Feeding my Soul
I had the opportunity to teach a writing workshop this past weekend. It was a very small group, but it still felt great. Teaching writing workshops is one of those things that nurtures my soul. I wish I had the opportunity to do it more here.
I got into teaching quite by accident, although becoming a teacher was one of my earliest dreams. I had some wonderful teachers throughout my educational years who inspired and nurtured my talents. When I began my freelance writing career, I joined a large writers group and when I had been into it only a short time, one of the facilitators told me that the leader of a night writers group at one of the large community colleges was moving on. She told me she thought I would be a good fit to take it over.
I had a bad experience once as a member of that night group and although I had done some teaching in the corporate sector, I wasn’t sure I was even qualified. Still, I contacted the head of the continuing ed department and the rest, as they say, is history.
I led that group for several years on campus and developed more classes for the college. I also led the group for several more years when I went renegade and decided to give myself more freedom and branch off from the college.
I converted the curriculum for online workshops, but I never felt as connected to the students teaching online. Part of the fun of teaching was meeting and getting to know the students.
I remember a lot of my students, but the ones who really stand out in my mind were the ones in whom I saw the talent and the drive to take their writing beyond the borders of their own journals and computers.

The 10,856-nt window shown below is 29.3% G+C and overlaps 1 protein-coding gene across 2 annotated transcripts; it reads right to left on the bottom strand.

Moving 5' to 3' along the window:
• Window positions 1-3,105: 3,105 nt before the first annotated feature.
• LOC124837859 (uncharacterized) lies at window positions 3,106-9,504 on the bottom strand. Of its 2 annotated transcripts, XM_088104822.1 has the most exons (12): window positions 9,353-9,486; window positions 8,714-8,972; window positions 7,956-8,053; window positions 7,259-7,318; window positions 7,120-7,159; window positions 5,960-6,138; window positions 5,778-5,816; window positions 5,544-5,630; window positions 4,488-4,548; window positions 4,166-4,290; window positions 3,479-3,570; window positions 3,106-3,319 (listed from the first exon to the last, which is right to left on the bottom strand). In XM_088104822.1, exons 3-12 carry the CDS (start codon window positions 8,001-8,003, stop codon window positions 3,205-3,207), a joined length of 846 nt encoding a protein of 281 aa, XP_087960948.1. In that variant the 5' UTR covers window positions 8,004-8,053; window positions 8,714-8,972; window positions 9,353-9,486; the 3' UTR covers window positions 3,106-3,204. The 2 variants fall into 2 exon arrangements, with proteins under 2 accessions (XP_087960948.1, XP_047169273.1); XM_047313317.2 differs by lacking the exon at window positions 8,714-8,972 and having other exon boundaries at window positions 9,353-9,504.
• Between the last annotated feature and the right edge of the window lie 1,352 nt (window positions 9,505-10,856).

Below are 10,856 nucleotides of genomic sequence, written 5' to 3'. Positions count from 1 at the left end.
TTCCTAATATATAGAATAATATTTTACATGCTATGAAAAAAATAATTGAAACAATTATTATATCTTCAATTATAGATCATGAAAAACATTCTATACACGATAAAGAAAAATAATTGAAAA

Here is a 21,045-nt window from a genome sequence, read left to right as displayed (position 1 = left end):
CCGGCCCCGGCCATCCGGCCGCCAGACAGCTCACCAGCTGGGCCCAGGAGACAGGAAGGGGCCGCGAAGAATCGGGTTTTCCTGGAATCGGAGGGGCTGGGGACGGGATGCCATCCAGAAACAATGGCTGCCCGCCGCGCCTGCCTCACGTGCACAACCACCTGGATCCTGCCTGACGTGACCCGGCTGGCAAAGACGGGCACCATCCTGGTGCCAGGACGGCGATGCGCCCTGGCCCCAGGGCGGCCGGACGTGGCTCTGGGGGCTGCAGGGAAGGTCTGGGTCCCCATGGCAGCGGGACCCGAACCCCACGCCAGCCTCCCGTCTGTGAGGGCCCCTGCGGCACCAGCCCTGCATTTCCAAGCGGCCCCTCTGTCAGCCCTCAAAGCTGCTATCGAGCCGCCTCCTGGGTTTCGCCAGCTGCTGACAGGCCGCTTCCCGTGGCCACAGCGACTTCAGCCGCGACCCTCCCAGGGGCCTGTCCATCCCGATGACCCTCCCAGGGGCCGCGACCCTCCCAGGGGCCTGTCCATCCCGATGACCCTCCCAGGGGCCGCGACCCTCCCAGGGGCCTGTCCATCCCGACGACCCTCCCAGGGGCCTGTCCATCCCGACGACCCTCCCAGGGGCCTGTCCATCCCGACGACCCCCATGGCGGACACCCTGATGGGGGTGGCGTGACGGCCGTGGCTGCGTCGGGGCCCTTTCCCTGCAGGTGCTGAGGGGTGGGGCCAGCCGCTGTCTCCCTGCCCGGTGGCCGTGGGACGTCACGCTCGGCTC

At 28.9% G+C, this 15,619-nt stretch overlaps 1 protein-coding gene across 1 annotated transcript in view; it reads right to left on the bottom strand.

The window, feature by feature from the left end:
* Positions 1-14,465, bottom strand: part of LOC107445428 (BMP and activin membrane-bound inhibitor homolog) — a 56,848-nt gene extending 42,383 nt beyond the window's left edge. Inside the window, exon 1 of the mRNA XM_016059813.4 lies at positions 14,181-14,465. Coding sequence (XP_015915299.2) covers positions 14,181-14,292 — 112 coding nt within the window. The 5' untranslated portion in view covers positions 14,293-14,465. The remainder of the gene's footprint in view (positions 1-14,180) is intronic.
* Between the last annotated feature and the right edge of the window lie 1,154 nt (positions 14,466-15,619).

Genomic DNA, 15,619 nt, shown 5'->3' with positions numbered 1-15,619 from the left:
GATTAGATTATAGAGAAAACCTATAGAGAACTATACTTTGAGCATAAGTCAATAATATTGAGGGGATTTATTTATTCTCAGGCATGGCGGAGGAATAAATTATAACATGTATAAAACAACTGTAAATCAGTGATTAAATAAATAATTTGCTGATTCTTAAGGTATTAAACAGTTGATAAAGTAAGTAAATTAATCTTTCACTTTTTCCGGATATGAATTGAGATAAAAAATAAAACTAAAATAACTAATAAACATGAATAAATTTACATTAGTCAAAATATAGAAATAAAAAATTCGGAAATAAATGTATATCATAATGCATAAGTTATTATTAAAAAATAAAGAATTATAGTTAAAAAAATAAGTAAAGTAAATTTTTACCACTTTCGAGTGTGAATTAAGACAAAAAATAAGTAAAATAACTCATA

One student, a Muslim woman, took one of my workshops the weekend after the tragedies of 9-11. Still in shock over the devastation and in mourning over the thousands lost that day, this woman brought us all to tears when she read her essay about growing up Muslim in America. I assisted her with edits and urged her to send the piece to a local newspaper. The column not only ran locally, but also was syndicated in papers across the U.S. The woman quit her lucrative career as a healthcare executive and started her own consulting firm helping her clients with religious and cultural tolerance. Among her many clients is the military, she teaches officers about culture and religion before deployment to Iraq and Afghanistan. Another of her essays she wrote in one of my groups was recently published in an anthology of pet stories.
I’ve always told my students they need to think outside of the box and another one of them took the initiative and contacted a best selling novelist to see if she would be willing to read and critique his work. She was more than happy to help him and even gave him other contacts in the literary world.
And another of my former students wrote touching essays about her father’s battle with Alzheimer’s and her love for her land outside of the city. She recently became a regular columnist at a large regional newspaper.
There were many more, the essays, short stories and books in progress with great characters and plot lines I still hope to pick up at a bookstore someday.
I don’t take credit for any of the writing or the successes, but there’s nothing better for me than sharing my passion for writing and being able to help nourish the seed and watch it grow within someone else.
And what really mattered to me was if they accomplished their goals for their writing. All I needed to hear is what one said to me on Saturday, “This was great, much more than I expected,” and I knew I had shared my passion adequately. My soul is fed.
What is one of your passions?